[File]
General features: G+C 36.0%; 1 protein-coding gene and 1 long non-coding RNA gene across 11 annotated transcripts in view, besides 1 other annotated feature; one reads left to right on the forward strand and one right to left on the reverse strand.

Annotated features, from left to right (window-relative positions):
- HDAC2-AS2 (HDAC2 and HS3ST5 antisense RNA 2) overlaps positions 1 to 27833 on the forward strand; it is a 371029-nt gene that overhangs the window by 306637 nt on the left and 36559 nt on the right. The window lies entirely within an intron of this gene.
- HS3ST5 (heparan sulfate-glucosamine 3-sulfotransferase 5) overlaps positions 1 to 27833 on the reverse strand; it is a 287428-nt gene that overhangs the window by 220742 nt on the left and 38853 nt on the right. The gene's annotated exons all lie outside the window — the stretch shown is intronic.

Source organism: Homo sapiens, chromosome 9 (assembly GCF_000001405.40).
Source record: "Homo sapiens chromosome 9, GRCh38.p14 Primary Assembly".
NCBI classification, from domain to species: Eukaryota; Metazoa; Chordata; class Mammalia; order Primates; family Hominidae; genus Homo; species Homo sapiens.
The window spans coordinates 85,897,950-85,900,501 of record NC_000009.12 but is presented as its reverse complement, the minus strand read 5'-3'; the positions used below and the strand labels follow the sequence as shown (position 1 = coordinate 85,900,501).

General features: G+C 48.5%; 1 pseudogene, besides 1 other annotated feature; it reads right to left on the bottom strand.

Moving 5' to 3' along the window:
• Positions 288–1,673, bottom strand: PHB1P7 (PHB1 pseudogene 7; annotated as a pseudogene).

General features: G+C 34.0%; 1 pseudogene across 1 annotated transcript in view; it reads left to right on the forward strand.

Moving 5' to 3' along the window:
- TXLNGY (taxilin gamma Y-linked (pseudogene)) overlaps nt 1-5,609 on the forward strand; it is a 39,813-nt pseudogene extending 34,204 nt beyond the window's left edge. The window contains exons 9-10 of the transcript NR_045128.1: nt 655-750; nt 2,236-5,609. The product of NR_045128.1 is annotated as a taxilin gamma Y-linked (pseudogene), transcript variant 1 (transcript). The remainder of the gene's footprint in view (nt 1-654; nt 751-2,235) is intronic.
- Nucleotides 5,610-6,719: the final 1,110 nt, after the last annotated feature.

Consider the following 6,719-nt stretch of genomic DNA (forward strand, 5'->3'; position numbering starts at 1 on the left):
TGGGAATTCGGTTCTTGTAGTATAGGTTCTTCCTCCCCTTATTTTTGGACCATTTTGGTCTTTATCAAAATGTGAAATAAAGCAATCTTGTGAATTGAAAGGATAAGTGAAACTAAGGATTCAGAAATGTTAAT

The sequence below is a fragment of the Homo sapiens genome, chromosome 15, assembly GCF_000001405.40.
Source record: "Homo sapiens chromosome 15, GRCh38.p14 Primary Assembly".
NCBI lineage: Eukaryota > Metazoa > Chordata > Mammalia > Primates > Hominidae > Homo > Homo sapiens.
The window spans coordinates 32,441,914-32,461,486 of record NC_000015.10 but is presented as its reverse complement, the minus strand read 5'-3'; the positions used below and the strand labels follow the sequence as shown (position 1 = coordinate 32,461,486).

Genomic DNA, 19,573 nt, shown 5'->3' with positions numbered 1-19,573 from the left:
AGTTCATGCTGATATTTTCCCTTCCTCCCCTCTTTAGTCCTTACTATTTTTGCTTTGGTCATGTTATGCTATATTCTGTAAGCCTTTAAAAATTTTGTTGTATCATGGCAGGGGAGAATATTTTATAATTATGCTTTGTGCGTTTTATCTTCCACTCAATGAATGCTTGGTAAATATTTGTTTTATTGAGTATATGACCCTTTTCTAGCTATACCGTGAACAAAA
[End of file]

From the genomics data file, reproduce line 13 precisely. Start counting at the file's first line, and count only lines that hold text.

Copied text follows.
Moving 5' to 3' along the window: